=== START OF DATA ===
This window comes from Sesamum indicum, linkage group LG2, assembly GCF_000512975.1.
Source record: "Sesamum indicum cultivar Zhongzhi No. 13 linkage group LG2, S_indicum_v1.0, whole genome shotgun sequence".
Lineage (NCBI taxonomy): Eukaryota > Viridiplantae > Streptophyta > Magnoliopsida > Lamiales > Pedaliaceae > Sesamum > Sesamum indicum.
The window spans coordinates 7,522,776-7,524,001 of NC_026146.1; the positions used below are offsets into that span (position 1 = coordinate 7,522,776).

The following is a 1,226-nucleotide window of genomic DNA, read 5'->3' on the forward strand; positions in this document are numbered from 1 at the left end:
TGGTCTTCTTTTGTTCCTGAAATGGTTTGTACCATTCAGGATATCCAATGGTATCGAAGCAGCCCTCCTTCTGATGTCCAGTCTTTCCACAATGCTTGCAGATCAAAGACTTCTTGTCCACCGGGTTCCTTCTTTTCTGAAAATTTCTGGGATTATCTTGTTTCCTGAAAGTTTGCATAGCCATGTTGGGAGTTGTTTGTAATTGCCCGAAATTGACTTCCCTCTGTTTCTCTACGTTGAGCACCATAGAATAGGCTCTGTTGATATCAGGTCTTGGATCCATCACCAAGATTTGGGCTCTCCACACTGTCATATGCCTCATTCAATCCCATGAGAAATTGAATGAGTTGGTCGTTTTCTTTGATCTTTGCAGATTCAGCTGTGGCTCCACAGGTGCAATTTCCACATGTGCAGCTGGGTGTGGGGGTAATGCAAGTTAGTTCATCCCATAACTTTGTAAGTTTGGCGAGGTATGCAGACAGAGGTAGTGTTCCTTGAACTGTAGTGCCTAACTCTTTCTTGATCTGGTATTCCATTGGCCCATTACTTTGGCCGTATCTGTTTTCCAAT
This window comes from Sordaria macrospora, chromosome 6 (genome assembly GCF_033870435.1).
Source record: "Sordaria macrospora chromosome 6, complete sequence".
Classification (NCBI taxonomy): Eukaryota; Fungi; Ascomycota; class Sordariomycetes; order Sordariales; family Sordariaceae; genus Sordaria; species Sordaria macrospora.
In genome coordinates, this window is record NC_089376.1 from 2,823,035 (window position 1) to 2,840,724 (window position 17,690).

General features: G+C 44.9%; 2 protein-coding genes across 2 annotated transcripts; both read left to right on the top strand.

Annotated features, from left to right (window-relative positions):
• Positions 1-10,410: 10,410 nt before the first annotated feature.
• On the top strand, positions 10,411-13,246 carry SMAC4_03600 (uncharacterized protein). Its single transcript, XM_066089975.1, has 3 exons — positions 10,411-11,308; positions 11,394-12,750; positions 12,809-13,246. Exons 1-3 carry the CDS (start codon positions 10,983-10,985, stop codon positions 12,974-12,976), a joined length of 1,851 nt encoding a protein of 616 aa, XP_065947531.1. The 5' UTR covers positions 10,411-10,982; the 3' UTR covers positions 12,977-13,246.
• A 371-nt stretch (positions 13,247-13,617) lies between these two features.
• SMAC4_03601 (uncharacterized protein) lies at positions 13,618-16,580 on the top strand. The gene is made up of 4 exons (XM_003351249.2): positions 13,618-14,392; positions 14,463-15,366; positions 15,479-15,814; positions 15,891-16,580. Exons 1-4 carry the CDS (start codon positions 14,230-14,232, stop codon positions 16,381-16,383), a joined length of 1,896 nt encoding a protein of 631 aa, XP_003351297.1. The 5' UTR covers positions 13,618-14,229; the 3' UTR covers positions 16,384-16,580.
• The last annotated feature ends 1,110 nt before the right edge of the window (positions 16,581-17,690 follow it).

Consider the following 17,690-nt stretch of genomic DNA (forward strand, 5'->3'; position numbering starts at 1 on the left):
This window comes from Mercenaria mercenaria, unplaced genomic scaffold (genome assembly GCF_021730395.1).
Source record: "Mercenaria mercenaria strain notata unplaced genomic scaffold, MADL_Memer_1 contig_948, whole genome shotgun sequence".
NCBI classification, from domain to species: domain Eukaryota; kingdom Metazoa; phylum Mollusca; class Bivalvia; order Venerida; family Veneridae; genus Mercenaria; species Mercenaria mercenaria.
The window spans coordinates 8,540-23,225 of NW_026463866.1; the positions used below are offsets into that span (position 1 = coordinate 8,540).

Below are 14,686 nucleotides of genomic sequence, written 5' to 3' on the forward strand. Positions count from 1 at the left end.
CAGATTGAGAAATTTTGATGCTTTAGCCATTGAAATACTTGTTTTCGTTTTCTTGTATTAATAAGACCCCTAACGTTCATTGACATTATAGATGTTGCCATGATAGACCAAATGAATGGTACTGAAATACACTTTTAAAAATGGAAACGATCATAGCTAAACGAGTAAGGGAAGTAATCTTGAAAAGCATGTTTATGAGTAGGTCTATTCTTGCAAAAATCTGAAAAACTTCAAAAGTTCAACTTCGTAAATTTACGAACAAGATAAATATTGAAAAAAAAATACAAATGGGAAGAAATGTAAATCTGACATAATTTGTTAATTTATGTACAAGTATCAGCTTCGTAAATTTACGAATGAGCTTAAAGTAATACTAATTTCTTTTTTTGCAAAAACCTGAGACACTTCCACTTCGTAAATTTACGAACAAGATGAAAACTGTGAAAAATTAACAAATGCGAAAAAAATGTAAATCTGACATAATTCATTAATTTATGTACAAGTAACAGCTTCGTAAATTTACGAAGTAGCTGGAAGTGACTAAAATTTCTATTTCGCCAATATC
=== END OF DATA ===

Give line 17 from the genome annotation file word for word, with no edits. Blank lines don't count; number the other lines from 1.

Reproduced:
• The last annotated feature ends 1,110 nt before the right edge of the window (positions 16,581-17,690 follow it).